But the concept of connectivity also has another, alternative life in multispecies and broader environmental humanities musings, concerning the link between people and nature. Despite a great deal of theoretical work that has undermined and displaced binary notions of nature as separate to society, in much public and policy discourse the separation is alive and well. Or more accurately, alive and unwell: because this perceived separation is blamed for all manner of ills. An example: in the popular best seller Last Child in the Woods, author Richard Louv blames many human maladies on a “nature deficit disorder” in children who are disconnected from nature.6 In response, policy pronouncements from (Western) governments are making explicit efforts to “re-connect people and nature.”7 The simplistic logic at work seems to be predominantly spatial: put people and nature together, and the benefits will flow. Humans will be more healthy for the interaction. And they will care more about the natural world, which will facilitate effective environmental management.

Fortunately, the environmental humanities have more to offer here. A possible first step, now familiar in this vein of work, is to reconceive connectivity in relational terms that do not rely on essentialist dualisms.8 Connectivity becomes less a stable achievement between two different things (people and nature), and more of a process by which multispecies connections are made, unmade, and remade.9 Connectivities form contingently. Attention thus turns to how these connections adhere: through diverse modes of human and more-than-human attunement and interspecies communication, and through enactments of similarity and difference, companionship and violence.10 Indeed, not all connections are desirable, considered from the perspective of various parties; in England again, the eastern grays are unwelcome for some because they carry a viral companion that is fatal for familiar, culturally valued but locally endangered, red squirrels.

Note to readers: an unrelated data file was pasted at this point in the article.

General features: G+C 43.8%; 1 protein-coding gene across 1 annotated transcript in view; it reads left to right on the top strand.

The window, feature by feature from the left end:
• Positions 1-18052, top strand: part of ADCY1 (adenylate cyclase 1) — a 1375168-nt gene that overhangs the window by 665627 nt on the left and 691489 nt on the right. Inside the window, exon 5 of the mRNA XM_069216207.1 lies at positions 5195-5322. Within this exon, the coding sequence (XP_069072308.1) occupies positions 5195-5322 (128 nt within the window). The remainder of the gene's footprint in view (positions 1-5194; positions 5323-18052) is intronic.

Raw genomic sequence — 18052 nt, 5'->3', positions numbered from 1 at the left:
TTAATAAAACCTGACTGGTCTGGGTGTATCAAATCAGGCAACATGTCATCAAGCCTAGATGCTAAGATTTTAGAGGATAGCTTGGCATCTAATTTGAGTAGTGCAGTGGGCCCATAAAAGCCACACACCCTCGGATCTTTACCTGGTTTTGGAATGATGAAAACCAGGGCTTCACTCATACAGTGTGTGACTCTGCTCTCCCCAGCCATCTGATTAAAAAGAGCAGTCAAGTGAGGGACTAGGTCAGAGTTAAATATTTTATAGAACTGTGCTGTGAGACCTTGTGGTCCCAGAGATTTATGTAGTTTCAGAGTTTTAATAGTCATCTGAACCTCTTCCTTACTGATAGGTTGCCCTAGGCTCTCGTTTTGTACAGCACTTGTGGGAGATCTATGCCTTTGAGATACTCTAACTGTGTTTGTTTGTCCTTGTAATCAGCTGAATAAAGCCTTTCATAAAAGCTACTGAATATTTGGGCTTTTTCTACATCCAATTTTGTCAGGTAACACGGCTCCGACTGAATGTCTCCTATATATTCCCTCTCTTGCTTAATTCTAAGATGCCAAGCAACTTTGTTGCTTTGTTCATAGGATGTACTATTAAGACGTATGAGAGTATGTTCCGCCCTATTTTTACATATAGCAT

A second step thus follows: it considers the ethics that derive from connectivity reconceptualized in this way. Donna Haraway has famously written of the ways in which multispecies connections can facilitate an ethic grounded in the ability to respond—a response-ability or capacity that might guide contextual action, without being elevated to a universalized ethical principle. As Thom van Dooren and Deborah Bird Rose remind us, such a capacity might be “cultivated” through practice.11 The pertinent question for squirrels thus concerns the space allowed for eastern grays to respond. The ethics of this version of connectivity are therefore less ambiguous but no less contextual than those considered earlier. And as such, there is more room for a critical reading of scientific understandings of connectivity that, for example, facilitate the castigation of particular species according to normative categorizations of invasion and nativity.